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I need to find the asymptotes of $y = \frac{2x^2 + 3x - 6}{2x + 1}$. The asymptote at $x = -1/2$ is clear. If one long divides they can easily see that there is an asymptote of $y = x + 1$ as $x$ goes to infinity.

However, what is wrong with this reasoning? I claim that as $x$ goes to infinity, the $2x^2$ term will dominate, so the graph will be on the order of $y = 2x^2$, which has no asymptote. So $y = x + 1$ is not an asymptote.

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Did you forget about the denominator or something? By your reasoning, $x$ is $x^2/x$ so $x$ grows like $x^2$! –  anon Sep 6 '11 at 2:01
    
Thank you for making explicit what you are not understanding. It makes it easier to give an appropriate answer, as I think has been done. I hope they help. –  Ross Millikan Sep 6 '11 at 4:33
    
@anon: well, $x^2!$ really does grow quite a bit... :) (Yes, I know what you meant to say.) –  J. M. Sep 6 '11 at 5:50

2 Answers 2

As $x \to \infty$, $2x^2$ is the dominant term in the numerator, while $2x$ is the dominant term in the denominator. So the leading term in $y$ is $\frac{2x^2}{2x} = x$. You still need the constant term, which you can do this way: $$\frac{2x^2 + 3x - 6}{2x+1} \approx \frac{2x^2 (1 + 3/(2x))}{2x (1 + 1/(2x))} \approx x \left(1 + \frac{3}{2x}\right) \left(1 - \frac{1}{2x} \right) \approx x \left(1 + \frac{3/2 - 1/2}{x}\right) = x + 1$$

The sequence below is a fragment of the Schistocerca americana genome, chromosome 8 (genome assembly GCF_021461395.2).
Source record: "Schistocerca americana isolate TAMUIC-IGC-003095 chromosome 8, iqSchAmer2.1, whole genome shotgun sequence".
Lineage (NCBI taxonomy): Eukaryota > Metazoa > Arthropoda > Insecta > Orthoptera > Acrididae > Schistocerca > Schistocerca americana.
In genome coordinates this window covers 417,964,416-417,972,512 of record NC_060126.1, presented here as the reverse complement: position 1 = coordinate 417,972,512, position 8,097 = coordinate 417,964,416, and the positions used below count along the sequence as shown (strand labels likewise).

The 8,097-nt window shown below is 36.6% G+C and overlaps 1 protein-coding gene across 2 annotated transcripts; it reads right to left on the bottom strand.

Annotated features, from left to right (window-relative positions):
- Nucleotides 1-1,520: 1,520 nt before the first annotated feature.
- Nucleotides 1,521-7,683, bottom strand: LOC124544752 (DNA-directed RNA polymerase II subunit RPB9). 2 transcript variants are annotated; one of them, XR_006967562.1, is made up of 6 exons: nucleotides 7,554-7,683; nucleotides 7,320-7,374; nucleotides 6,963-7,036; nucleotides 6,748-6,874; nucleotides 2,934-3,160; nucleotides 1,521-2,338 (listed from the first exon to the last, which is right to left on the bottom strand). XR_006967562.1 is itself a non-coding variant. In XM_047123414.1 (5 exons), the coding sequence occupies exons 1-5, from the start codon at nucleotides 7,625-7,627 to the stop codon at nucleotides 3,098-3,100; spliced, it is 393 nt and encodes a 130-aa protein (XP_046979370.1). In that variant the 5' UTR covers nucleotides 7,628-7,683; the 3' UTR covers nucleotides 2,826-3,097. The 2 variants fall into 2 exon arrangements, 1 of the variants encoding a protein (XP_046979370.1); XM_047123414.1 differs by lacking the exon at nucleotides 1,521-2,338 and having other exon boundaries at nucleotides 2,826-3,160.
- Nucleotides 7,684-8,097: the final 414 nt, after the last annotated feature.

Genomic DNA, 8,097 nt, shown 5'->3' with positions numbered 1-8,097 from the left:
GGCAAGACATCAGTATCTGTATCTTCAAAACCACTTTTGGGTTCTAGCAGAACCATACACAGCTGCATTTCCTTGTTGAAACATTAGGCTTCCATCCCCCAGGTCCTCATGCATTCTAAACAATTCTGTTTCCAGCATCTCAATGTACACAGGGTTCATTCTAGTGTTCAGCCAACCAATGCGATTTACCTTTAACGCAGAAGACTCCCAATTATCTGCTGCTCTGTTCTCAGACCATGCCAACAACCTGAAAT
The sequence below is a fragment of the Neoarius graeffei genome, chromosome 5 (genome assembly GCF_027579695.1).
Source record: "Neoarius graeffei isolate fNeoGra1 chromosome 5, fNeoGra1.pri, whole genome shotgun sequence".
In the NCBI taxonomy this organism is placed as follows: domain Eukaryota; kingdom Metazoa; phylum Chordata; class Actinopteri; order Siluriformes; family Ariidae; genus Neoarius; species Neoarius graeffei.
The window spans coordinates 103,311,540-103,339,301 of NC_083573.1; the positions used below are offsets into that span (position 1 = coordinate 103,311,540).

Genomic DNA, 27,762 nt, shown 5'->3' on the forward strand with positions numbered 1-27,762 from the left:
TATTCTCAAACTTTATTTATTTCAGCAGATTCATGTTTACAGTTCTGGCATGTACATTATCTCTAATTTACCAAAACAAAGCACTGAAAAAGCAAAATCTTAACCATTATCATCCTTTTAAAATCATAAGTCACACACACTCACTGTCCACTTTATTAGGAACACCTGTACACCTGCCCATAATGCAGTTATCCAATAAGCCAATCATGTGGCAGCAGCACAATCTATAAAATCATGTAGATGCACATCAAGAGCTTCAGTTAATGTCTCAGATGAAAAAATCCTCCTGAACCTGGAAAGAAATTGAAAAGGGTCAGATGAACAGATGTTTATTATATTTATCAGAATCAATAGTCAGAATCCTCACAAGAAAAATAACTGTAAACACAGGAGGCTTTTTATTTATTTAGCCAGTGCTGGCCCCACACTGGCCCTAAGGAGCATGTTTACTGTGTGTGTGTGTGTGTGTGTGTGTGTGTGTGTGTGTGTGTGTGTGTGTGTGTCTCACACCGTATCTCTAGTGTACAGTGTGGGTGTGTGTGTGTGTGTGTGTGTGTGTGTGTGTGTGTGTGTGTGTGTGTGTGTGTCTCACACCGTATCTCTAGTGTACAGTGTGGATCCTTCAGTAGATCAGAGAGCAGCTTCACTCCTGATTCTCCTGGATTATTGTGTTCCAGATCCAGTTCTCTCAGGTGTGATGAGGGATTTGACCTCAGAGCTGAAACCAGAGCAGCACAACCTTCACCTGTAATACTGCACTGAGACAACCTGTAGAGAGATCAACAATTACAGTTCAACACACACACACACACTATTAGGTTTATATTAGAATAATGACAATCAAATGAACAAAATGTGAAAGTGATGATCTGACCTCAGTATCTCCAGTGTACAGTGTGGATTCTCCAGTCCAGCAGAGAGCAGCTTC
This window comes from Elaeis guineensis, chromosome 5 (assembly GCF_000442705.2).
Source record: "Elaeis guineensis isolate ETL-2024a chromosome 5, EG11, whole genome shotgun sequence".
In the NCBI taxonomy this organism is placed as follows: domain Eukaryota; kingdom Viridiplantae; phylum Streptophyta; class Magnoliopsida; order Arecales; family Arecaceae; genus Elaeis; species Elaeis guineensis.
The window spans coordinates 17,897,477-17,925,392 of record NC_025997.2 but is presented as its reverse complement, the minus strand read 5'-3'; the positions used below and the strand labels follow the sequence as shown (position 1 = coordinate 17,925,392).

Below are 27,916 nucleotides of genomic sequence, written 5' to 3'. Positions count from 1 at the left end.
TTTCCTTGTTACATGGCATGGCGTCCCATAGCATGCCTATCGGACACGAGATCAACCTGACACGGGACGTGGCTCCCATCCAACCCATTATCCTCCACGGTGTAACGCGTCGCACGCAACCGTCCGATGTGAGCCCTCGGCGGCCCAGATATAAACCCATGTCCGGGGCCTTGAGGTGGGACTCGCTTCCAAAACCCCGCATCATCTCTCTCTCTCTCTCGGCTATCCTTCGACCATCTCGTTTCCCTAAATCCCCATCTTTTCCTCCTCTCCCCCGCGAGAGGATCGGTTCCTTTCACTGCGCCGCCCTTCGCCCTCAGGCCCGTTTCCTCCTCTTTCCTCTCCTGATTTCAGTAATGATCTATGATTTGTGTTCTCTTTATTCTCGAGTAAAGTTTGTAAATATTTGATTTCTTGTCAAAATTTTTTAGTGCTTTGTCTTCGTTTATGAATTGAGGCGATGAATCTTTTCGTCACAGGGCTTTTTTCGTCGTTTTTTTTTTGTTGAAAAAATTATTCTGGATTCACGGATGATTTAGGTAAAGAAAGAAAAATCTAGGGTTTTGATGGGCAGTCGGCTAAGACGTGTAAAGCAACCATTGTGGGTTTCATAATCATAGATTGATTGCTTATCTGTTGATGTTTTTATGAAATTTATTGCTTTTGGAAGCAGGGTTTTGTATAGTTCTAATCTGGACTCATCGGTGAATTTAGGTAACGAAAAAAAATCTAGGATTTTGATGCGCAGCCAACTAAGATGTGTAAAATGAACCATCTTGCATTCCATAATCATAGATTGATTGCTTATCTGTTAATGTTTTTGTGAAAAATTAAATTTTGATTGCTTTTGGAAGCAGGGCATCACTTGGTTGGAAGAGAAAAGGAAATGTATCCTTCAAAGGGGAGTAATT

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HINT $\ $ The rational function $\rm\ f\: \sim\: a\ x+ b\ \iff\ f\ =\ a\ x + b + g/h,\ $ with $\rm\: deg\ g\ <\ deg\ h\:.\:$ Therefore it is equivalent to computing the polynomial ("integral") and fractional parts of $\rm\:f\:$ using the Division Algorithm. Your reasoning fails due to the fact that it does not correctly compute the polynomial part of the quotient. But it is easy to compute the polynomial part without division:

$\ $ the coef of $\rm\ x^\:$ in $\rm\ 2\ x^2 + 3\ x + 6\ =\ (2\ x + 1)\ (x + q) + r\ \ \Rightarrow\ \ 3\ =\ 2\:q + 1\ \ \Rightarrow\ \ q = 1$

Therefore we deduce that the polynomial part is $\rm\ x + q\ =\ x + 1\ $ so $\rm\ y = x+1\ $ is an asymptote.

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So in this case there´s no horizontal assymptote, but a slant assymptote? Am I right? –  Vinicius L. Beserra Dec 31 '12 at 12:46

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